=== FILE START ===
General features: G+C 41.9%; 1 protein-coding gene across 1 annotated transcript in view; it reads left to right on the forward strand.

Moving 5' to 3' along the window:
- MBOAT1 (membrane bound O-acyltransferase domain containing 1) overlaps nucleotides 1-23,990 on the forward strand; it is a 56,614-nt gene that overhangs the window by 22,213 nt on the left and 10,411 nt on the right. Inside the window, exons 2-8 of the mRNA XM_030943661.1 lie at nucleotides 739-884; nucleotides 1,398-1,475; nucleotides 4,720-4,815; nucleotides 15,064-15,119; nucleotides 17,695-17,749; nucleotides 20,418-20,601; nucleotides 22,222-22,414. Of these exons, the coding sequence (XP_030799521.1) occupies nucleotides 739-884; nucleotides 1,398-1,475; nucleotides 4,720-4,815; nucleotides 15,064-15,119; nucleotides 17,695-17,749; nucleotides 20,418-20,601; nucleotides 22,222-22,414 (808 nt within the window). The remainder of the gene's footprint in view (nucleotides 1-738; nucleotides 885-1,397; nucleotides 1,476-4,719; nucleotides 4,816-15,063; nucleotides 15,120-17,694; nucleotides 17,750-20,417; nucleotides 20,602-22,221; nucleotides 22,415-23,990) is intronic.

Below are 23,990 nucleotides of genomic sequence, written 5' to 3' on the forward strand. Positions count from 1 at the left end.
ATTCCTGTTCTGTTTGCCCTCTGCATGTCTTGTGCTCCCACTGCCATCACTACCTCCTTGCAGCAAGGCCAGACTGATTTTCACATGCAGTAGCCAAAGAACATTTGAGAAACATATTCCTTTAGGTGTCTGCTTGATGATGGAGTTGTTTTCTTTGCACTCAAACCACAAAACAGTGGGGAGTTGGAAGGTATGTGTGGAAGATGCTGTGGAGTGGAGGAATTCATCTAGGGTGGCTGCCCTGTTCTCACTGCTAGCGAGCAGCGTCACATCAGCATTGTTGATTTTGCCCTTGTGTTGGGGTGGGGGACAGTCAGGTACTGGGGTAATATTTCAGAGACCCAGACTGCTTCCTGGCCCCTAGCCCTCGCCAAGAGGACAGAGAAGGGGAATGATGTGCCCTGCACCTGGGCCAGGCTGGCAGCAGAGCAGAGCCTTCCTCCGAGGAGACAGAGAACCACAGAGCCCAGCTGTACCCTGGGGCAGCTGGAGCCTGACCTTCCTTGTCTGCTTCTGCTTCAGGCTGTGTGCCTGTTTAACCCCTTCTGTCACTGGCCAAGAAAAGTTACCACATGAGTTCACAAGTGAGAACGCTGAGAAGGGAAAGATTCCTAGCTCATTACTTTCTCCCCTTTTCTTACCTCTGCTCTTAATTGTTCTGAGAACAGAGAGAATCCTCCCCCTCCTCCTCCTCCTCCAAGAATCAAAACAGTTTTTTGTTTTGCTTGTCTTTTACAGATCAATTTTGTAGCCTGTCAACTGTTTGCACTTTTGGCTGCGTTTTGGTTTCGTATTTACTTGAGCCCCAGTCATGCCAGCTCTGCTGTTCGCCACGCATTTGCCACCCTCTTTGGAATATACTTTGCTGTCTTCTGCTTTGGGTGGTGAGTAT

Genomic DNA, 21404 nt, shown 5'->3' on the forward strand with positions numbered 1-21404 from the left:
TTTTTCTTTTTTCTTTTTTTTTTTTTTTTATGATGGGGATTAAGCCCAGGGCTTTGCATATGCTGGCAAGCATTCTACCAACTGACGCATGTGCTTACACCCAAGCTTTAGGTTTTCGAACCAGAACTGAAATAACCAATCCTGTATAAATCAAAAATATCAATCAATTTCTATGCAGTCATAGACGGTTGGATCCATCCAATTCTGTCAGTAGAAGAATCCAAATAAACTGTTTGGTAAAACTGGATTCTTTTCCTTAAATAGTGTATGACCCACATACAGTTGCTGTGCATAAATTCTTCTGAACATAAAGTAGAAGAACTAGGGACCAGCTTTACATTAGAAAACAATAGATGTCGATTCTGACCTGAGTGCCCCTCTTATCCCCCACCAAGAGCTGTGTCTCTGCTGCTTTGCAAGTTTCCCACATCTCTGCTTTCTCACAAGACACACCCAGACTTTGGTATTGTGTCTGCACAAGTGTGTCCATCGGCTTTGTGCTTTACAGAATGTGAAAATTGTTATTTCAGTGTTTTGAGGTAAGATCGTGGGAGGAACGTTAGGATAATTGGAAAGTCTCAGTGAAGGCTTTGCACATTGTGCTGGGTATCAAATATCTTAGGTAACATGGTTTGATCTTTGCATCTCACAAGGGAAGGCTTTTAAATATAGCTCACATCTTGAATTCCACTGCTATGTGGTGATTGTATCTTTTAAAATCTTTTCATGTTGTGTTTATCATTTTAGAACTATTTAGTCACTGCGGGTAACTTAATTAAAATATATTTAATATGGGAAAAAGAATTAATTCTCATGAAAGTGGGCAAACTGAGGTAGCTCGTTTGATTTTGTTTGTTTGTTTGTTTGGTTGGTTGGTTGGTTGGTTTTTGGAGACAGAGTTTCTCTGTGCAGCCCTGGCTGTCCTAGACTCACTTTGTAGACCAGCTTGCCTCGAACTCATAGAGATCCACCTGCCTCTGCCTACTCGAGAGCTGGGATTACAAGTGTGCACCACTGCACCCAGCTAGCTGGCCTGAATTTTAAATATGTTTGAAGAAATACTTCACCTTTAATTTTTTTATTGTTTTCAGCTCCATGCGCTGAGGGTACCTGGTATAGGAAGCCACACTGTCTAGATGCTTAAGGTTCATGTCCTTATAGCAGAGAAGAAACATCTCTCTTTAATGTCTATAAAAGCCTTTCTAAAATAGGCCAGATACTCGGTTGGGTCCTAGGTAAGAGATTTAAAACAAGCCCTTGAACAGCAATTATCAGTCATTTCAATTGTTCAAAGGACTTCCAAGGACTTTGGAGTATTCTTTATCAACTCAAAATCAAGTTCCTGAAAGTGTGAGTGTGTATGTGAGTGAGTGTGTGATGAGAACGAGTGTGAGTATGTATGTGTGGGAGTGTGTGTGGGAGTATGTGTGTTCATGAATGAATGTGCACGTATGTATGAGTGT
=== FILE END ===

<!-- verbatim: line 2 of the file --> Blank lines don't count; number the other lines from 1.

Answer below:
Moving 5' to 3' along the window: